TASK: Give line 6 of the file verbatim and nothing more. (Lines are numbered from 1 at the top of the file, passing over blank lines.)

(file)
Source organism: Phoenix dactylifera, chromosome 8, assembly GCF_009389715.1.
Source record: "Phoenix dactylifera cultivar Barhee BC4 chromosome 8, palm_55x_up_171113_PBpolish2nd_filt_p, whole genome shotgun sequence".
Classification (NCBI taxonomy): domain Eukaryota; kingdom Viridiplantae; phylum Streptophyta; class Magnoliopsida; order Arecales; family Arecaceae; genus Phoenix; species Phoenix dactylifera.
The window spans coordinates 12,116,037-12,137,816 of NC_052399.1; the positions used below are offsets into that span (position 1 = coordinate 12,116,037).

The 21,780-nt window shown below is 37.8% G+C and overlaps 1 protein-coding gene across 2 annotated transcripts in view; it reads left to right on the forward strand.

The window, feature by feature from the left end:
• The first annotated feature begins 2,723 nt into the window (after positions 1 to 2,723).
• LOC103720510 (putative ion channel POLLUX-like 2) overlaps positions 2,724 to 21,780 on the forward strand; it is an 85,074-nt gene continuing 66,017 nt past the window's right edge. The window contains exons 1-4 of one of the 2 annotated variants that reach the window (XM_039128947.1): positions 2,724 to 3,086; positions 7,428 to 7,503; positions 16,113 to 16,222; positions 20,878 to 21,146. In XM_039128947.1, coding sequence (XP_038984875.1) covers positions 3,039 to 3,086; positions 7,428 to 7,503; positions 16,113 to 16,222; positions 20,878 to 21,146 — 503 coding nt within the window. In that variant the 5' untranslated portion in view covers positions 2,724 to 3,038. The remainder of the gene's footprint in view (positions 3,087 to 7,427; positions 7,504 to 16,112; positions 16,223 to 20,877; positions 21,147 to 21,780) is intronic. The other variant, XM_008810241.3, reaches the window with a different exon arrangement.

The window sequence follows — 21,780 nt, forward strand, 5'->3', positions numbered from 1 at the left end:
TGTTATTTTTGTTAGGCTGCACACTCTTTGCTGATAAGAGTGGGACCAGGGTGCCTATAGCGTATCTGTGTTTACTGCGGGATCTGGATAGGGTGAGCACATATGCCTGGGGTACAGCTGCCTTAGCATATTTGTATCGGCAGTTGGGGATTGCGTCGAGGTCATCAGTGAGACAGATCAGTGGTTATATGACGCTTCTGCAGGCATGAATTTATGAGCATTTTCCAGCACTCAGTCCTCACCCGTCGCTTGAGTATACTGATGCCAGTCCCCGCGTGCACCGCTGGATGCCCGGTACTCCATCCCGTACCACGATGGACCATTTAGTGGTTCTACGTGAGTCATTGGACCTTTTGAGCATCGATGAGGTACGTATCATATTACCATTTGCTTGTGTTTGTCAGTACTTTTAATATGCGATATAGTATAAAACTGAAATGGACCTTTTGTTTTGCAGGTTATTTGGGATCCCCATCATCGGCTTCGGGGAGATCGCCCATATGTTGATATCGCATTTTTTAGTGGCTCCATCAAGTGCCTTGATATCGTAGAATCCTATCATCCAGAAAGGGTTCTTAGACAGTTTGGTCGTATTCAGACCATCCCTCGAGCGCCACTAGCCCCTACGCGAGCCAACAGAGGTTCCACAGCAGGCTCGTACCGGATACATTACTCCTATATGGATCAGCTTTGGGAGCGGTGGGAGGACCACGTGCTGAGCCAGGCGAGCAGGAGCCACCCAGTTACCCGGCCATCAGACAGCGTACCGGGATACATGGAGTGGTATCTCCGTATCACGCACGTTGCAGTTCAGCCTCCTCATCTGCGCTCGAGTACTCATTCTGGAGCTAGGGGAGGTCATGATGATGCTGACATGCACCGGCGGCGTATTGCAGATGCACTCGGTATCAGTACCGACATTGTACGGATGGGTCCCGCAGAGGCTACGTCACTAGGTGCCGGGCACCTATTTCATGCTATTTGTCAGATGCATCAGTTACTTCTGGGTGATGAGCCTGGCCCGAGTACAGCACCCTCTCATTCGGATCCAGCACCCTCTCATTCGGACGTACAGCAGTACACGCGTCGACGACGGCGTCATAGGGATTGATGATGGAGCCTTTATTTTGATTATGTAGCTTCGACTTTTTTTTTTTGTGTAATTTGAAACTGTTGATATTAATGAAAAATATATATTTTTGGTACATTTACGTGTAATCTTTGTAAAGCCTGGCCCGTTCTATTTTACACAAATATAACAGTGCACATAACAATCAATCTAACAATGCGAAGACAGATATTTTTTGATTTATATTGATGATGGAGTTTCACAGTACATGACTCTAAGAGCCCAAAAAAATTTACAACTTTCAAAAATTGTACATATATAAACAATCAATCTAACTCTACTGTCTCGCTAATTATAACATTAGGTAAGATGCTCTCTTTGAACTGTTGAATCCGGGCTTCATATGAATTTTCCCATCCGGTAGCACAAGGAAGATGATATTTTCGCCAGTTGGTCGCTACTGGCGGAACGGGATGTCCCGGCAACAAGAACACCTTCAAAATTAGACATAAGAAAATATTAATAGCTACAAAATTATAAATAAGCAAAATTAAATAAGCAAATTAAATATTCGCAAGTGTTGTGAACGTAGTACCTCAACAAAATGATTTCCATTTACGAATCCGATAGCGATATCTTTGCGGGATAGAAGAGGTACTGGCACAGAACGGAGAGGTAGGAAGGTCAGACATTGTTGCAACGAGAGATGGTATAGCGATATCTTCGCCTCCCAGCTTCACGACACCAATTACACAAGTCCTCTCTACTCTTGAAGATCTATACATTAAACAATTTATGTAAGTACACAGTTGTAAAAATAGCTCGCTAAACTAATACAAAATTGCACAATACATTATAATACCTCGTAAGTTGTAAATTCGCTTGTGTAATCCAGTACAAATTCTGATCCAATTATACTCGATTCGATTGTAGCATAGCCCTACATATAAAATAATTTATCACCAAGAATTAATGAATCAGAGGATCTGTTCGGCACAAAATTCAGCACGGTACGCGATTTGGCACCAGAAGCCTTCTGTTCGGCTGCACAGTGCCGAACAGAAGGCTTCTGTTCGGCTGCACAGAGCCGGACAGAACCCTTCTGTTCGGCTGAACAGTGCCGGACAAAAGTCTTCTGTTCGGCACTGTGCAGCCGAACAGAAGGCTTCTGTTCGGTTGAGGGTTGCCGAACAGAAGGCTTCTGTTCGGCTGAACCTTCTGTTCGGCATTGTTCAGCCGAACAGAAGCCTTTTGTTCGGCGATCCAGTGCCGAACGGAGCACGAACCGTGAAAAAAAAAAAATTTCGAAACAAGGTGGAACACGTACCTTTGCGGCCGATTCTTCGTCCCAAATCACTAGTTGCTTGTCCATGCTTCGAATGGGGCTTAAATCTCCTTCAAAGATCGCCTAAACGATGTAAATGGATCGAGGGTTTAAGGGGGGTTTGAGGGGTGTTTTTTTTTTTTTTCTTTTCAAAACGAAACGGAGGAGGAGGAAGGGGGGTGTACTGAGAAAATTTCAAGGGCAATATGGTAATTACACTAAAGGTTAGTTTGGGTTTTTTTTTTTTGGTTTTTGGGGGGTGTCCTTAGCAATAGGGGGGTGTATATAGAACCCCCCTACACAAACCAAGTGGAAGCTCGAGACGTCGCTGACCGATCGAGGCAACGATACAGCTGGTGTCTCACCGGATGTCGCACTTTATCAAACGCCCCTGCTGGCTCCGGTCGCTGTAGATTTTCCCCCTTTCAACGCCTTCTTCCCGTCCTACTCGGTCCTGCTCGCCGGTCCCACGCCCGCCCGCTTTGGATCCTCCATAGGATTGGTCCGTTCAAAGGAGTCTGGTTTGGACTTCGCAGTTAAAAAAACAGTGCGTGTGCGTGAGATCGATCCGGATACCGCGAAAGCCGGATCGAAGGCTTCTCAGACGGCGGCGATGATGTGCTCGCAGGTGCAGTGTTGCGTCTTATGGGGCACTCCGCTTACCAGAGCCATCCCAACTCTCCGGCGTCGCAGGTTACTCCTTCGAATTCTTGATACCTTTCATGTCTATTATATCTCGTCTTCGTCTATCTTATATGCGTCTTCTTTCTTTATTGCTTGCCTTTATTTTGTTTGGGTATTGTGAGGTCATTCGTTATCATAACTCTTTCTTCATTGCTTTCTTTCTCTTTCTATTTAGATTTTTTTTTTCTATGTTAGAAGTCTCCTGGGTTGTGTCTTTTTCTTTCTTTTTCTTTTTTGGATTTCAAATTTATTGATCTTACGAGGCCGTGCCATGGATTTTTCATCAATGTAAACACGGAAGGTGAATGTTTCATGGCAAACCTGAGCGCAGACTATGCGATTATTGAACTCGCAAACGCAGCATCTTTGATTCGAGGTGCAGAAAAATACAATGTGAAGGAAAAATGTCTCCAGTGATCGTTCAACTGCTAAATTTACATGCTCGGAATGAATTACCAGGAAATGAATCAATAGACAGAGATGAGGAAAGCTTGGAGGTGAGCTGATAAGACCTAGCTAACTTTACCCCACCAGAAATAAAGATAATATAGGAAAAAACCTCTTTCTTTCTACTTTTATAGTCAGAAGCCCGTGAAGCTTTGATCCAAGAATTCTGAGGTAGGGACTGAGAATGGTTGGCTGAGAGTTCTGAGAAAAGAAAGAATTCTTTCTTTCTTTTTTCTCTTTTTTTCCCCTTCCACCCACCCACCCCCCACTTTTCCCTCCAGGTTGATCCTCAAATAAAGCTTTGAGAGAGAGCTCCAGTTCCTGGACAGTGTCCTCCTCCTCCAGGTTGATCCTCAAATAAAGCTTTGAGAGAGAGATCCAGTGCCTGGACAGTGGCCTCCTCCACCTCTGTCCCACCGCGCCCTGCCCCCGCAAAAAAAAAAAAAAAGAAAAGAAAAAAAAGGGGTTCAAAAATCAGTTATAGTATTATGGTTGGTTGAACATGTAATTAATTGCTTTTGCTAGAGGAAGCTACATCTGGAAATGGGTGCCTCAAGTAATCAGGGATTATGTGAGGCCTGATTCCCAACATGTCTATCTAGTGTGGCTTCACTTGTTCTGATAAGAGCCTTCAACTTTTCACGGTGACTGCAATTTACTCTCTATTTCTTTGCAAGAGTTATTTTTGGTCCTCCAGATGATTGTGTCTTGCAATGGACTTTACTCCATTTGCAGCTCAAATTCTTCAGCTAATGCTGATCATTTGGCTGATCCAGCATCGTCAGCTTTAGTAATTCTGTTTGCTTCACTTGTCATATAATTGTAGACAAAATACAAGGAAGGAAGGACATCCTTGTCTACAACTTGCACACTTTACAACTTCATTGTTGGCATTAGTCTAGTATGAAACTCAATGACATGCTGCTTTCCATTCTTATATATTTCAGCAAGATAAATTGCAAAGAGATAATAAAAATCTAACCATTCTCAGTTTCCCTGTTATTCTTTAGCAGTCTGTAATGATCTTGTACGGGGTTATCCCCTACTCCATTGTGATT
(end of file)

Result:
The window, feature by feature from the left end: